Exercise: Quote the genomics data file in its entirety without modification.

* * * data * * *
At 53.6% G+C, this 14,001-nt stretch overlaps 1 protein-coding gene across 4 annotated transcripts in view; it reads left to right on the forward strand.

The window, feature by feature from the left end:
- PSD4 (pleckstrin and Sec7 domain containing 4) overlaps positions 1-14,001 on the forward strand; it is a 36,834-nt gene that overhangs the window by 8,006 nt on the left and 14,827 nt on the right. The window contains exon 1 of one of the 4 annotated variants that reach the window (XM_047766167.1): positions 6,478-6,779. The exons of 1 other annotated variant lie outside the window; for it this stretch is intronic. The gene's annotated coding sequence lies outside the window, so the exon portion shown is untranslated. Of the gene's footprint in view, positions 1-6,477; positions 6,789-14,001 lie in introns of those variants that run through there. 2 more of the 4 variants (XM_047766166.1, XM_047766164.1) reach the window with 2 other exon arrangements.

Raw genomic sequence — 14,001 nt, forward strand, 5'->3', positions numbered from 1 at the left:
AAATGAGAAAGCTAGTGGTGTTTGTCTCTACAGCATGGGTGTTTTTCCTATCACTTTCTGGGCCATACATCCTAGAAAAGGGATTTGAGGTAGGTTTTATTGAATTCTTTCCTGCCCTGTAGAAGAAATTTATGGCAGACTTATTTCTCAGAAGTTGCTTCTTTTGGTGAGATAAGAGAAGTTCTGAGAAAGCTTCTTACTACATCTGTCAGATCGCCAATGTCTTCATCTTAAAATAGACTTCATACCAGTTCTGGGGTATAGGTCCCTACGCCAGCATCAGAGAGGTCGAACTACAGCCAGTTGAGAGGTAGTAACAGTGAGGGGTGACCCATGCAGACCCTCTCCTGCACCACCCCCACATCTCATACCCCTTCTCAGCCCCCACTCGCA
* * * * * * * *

At 53.6% G+C, this 14,001-nt stretch overlaps 1 protein-coding gene across 4 annotated transcripts in view; it reads left to right on the forward strand.

The window, feature by feature from the left end:
- PSD4 (pleckstrin and Sec7 domain containing 4) overlaps positions 1-14,001 on the forward strand; it is a 36,834-nt gene that overhangs the window by 8,006 nt on the left and 14,827 nt on the right. The window contains exon 1 of one of the 4 annotated variants that reach the window (XM_047766167.1): positions 6,478-6,779. The exons of 1 other annotated variant lie outside the window; for it this stretch is intronic. The gene's annotated coding sequence lies outside the window, so the exon portion shown is untranslated. Of the gene's footprint in view, positions 1-6,477; positions 6,789-14,001 lie in introns of those variants that run through there. 2 more of the 4 variants (XM_047766166.1, XM_047766164.1) reach the window with 2 other exon arrangements.

Raw genomic sequence — 14,001 nt, forward strand, 5'->3', positions numbered from 1 at the left:
AAATGAGAAAGCTAGTGGTGTTTGTCTCTACAGCATGGGTGTTTTTCCTATCACTTTCTGGGCCATACATCCTAGAAAAGGGATTTGAGGTAGGTTTTATTGAATTCTTTCCTGCCCTGTAGAAGAAATTTATGGCAGACTTATTTCTCAGAAGTTGCTTCTTTTGGTGAGATAAGAGAAGTTCTGAGAAAGCTTCTTACTACATCTGTCAGATCGCCAATGTCTTCATCTTAAAATAGACTTCATACCAGTTCTGGGGTATAGGTCCCTACGCCAGCATCAGAGAGGTCGAACTACAGCCAGTTGAGAGGTAGTAACAGTGAGGGGTGACCCATGCAGACCCTCTCCTGCACCACCCCCACATCTCATACCCCTTCTCAGCCCCCACTCGCA